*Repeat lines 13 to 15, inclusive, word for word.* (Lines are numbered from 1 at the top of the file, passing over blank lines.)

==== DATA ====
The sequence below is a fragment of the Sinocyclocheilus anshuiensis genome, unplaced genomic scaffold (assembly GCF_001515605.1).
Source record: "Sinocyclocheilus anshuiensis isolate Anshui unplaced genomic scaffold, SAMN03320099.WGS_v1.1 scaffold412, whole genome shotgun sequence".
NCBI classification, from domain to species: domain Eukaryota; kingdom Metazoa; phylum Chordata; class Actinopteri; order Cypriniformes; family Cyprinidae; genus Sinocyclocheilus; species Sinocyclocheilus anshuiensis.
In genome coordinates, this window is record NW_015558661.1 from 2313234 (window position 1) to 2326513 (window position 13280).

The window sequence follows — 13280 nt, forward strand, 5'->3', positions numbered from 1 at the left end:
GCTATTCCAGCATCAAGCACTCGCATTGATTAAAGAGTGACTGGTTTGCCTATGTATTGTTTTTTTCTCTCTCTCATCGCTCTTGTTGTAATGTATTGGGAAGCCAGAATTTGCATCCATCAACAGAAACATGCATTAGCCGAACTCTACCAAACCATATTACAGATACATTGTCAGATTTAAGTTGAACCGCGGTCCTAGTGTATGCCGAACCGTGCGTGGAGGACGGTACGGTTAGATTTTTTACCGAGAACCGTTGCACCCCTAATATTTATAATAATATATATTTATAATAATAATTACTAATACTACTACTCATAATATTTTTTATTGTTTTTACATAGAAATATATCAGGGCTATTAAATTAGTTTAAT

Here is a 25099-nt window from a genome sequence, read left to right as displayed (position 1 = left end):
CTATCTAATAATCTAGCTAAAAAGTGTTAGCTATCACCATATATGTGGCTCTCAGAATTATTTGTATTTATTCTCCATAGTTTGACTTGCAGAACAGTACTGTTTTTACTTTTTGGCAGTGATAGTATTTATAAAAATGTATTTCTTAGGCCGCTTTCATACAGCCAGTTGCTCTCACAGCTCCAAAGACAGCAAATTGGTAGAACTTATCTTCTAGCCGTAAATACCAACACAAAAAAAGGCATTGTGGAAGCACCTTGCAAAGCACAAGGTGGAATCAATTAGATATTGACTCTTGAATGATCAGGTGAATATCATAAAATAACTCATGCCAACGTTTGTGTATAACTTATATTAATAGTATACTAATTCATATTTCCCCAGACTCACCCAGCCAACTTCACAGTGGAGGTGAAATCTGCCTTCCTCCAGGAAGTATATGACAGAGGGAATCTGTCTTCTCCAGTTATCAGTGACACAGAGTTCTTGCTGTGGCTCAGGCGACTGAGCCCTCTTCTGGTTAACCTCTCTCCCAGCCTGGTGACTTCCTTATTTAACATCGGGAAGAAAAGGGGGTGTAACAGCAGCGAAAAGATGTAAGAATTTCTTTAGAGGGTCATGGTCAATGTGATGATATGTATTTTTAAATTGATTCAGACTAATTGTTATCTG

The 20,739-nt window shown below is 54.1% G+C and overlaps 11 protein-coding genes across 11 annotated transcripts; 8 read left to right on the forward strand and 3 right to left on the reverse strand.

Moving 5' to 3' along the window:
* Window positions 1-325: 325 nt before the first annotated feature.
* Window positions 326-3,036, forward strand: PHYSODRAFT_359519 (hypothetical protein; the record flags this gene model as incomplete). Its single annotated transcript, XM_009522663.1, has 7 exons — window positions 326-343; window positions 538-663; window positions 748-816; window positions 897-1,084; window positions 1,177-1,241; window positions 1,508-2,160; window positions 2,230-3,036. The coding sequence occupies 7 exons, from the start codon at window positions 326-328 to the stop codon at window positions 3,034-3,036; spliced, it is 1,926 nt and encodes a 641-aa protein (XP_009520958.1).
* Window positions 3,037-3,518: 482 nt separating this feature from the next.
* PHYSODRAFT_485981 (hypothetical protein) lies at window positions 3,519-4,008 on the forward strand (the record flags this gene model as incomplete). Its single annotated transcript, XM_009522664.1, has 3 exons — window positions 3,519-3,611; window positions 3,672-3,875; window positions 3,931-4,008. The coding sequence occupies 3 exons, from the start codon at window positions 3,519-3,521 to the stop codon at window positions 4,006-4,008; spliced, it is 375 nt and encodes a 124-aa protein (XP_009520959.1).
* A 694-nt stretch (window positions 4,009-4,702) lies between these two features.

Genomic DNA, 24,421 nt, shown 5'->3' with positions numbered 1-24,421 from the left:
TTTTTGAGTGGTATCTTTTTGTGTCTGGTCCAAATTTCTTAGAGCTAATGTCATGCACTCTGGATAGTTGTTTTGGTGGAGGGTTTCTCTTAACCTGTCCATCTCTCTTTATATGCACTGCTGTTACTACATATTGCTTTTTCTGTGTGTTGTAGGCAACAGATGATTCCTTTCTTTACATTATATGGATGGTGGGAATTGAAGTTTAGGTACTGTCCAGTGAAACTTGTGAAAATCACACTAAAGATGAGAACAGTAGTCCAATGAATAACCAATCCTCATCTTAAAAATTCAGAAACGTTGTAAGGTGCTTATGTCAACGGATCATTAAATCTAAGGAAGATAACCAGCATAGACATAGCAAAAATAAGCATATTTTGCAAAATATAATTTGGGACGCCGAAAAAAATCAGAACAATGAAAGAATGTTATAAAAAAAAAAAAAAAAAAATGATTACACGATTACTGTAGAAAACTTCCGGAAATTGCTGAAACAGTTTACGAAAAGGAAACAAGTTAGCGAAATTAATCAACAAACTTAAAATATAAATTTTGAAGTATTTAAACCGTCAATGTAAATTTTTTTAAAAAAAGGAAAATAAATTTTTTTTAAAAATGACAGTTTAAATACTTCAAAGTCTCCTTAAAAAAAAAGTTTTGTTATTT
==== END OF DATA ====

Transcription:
* Window positions 3,037-3,518: 482 nt separating this feature from the next.
* PHYSODRAFT_485981 (hypothetical protein) lies at window positions 3,519-4,008 on the forward strand (the record flags this gene model as incomplete). Its single annotated transcript, XM_009522664.1, has 3 exons — window positions 3,519-3,611; window positions 3,672-3,875; window positions 3,931-4,008. The coding sequence occupies 3 exons, from the start codon at window positions 3,519-3,521 to the stop codon at window positions 4,006-4,008; spliced, it is 375 nt and encodes a 124-aa protein (XP_009520959.1).
* A 694-nt stretch (window positions 4,009-4,702) lies between these two features.